Twelve months ago, distributors reported the worst year since the recession that followed 9/11. Unlike 2002, though, distributors had no expectations for a moderate bounceback the following year.
That dire forecast became actual, and this year’s forecast for 2010 is just as dismal: Poor. For the first time in the history of our Annual Report & Forecast, all regions of both the 2009 and 2010 maps are all the same color of distress (see online report for more data).
The percentage of distributors who reported declines in 2009 sales volume obliterated the percentage who reported gains, leaving a net of -91 percent (3 percent saw increases minus 94 percent reporting decreases). The net for 2010 is 16 percent, with 43 percent saying sales will increase and 27 percent anticipating further sales declines.
About two-thirds of distributors cite five business concerns for 2010. Any one of them would put a damper on forecasts, but the combination of all five explains the dire out-look: declining machine sales, recession, tight credit, poor margins, and declining con-struction markets. These five business conditions have created a perfect storm that threatens distributors.
1) Declining machine sales. New machines are not moving because the construction markets are not moving. End-users are not using up their machines, so there's no replacement demand. The used market is hot, but much of the iron moving through auction houses is from distributor and rental fleets. There's no indication that trend is abating.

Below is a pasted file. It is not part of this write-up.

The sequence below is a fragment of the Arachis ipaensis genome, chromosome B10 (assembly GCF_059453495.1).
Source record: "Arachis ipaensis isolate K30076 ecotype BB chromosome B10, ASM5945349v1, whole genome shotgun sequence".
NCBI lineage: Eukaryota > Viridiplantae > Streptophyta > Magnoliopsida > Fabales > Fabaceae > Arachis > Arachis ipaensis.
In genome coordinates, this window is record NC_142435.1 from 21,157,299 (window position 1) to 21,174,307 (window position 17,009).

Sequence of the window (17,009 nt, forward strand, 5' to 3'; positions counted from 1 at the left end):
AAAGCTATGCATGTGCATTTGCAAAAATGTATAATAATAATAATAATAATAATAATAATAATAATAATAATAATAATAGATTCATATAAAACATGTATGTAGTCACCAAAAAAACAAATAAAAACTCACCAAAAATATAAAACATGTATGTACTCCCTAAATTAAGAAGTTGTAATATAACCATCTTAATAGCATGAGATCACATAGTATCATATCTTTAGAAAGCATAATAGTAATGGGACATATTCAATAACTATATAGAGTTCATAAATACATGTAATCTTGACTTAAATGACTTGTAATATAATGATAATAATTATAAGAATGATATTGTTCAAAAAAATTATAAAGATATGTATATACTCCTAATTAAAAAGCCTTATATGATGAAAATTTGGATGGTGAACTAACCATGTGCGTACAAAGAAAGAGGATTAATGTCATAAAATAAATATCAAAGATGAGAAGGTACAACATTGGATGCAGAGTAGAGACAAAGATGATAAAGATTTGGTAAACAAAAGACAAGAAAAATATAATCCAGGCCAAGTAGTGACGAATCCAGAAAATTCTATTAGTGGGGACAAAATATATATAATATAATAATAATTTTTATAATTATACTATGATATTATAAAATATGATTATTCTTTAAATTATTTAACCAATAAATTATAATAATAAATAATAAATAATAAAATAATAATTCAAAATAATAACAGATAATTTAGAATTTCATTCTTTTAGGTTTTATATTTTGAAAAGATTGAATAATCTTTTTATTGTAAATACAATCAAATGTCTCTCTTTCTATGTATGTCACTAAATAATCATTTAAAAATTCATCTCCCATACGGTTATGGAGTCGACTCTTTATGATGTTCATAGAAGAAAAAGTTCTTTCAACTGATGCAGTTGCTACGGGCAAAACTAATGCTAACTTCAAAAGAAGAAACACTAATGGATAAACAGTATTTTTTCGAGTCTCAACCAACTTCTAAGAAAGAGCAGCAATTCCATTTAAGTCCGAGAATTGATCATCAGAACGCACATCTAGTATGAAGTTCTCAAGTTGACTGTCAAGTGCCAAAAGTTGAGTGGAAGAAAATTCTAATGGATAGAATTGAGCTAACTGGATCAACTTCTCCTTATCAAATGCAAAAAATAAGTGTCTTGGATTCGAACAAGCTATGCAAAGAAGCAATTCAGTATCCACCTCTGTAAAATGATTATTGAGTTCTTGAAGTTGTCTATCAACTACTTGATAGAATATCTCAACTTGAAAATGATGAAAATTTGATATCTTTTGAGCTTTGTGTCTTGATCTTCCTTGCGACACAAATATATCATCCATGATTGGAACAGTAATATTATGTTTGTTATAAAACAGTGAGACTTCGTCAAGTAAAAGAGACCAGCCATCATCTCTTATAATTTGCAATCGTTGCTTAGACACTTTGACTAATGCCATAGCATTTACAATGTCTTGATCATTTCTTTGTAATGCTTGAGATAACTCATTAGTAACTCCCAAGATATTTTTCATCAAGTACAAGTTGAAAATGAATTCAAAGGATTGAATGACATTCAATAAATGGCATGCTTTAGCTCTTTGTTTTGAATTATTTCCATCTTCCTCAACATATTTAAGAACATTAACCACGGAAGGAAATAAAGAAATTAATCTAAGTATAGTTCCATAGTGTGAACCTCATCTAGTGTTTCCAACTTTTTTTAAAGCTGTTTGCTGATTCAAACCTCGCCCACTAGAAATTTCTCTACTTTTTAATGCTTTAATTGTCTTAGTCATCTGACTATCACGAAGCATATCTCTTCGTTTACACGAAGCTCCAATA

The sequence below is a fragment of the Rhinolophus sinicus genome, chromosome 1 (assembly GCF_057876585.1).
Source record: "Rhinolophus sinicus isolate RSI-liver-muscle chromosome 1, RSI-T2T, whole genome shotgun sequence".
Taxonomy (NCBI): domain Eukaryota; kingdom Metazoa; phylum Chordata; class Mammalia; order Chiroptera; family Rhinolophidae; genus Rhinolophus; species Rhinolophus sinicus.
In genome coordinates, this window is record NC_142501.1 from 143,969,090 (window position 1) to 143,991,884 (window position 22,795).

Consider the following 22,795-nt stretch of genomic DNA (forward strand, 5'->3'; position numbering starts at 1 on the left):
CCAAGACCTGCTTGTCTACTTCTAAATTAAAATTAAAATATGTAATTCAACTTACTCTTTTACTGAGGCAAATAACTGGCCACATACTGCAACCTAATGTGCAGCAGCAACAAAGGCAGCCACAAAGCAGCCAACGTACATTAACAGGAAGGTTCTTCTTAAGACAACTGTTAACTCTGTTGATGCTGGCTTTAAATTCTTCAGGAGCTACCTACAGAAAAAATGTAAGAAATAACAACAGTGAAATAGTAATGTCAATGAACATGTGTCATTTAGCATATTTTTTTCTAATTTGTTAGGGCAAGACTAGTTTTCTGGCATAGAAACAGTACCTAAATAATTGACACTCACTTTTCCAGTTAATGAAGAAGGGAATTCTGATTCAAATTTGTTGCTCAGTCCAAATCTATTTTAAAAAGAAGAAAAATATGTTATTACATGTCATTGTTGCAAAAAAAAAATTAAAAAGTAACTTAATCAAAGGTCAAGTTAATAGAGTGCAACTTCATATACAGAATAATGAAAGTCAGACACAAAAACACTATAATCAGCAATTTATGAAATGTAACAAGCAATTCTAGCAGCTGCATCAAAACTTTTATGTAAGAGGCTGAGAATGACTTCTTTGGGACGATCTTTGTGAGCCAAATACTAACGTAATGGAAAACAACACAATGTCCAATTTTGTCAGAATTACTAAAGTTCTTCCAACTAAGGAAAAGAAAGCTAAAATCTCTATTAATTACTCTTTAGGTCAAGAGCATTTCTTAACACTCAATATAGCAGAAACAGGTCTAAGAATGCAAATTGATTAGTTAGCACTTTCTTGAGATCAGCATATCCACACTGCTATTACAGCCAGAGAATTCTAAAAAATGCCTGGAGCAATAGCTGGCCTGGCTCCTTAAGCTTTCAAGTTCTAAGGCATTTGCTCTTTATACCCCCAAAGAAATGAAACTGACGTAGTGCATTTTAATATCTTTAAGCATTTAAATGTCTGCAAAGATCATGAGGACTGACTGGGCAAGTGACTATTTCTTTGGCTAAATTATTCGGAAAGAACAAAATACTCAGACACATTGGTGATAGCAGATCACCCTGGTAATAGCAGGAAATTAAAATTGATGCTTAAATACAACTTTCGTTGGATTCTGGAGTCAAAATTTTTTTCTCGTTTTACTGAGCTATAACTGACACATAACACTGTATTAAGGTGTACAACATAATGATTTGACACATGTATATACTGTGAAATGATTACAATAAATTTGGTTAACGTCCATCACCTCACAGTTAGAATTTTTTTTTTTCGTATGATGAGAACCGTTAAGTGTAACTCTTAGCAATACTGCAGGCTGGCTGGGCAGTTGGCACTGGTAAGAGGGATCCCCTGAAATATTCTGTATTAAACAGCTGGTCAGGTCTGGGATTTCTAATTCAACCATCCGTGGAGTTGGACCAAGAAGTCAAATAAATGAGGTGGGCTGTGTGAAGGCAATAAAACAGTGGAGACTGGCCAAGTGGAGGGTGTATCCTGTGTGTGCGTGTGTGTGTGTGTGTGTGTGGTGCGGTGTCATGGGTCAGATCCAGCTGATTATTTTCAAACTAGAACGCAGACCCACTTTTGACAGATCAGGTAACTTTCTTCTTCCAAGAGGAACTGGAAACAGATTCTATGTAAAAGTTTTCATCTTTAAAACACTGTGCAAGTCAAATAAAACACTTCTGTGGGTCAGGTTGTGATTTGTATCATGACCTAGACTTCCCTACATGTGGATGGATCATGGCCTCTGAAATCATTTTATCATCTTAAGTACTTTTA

2) Recession. Toby Mack, president and CEO of AED told us last month, "While the broader economy may have begun to recover from the great recession, our industry is still in a depression." The construction sector is not rebounding, it is not recovering. Our industry faces high unemployment, and industry analysts fear it will continue to rise.
3) Tight credit. Equipment distribution is a highly capitalized game to play. Unsold inventory eats up capital, leveraged dealerships find it harder to borrow, and equipment buyers find similar credit problems contrain their purchasing plans.
4) Poor margins. Economics 101 says prices follow demand, heading south in this case. Although 20 percent of distributors said they were able to maintain margins in 2009, 31 percent said margins were "much lower" than in 2008. Only so much overhead can be cut before declining prices eat up slim dealer margins. More labor cuts loom, according to one technician. "We're down to 32 hours, and a lot of people will possibly get laid off soon," says Mark Bjork.
5) Declining construction markets. Markets are not forecast to rebound until late 2010. No projects, no machines at work, no new machines needed. "I work mostly on paving equipment," says technician David Deck, "and most of it is sitting still. We normally have a line out the door with customers waiting for them to be worked on."